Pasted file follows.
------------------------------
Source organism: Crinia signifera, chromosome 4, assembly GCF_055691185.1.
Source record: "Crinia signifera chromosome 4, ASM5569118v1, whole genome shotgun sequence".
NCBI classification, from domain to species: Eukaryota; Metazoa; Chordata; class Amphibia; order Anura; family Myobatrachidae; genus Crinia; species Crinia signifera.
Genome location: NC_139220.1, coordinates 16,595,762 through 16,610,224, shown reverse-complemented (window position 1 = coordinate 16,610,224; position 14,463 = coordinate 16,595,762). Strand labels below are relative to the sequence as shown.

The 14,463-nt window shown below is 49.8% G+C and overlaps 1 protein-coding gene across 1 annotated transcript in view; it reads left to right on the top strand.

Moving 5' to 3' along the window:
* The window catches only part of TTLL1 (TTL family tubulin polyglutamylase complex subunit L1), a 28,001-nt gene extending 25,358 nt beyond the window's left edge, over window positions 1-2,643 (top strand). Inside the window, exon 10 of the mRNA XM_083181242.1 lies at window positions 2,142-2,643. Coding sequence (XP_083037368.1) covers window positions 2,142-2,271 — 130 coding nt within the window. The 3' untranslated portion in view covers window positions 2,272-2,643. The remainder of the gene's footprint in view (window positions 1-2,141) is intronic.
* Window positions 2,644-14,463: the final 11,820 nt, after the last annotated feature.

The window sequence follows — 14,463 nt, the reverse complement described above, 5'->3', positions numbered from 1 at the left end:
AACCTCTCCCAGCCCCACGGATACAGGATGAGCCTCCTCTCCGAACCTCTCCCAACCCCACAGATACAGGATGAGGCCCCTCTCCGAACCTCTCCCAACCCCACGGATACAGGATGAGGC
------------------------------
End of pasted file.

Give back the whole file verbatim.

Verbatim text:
Source organism: Crinia signifera, chromosome 4, assembly GCF_055691185.1.
Source record: "Crinia signifera chromosome 4, ASM5569118v1, whole genome shotgun sequence".
NCBI classification, from domain to species: Eukaryota; Metazoa; Chordata; class Amphibia; order Anura; family Myobatrachidae; genus Crinia; species Crinia signifera.
Genome location: NC_139220.1, coordinates 16,595,762 through 16,610,224, shown reverse-complemented (window position 1 = coordinate 16,610,224; position 14,463 = coordinate 16,595,762). Strand labels below are relative to the sequence as shown.

The 14,463-nt window shown below is 49.8% G+C and overlaps 1 protein-coding gene across 1 annotated transcript in view; it reads left to right on the top strand.

Moving 5' to 3' along the window:
* The window catches only part of TTLL1 (TTL family tubulin polyglutamylase complex subunit L1), a 28,001-nt gene extending 25,358 nt beyond the window's left edge, over window positions 1-2,643 (top strand). Inside the window, exon 10 of the mRNA XM_083181242.1 lies at window positions 2,142-2,643. Coding sequence (XP_083037368.1) covers window positions 2,142-2,271 — 130 coding nt within the window. The 3' untranslated portion in view covers window positions 2,272-2,643. The remainder of the gene's footprint in view (window positions 1-2,141) is intronic.
* Window positions 2,644-14,463: the final 11,820 nt, after the last annotated feature.

The window sequence follows — 14,463 nt, the reverse complement described above, 5'->3', positions numbered from 1 at the left end:
AACCTCTCCCAGCCCCACGGATACAGGATGAGCCTCCTCTCCGAACCTCTCCCAACCCCACAGATACAGGATGAGGCCCCTCTCCGAACCTCTCCCAACCCCACGGATACAGGATGAGGC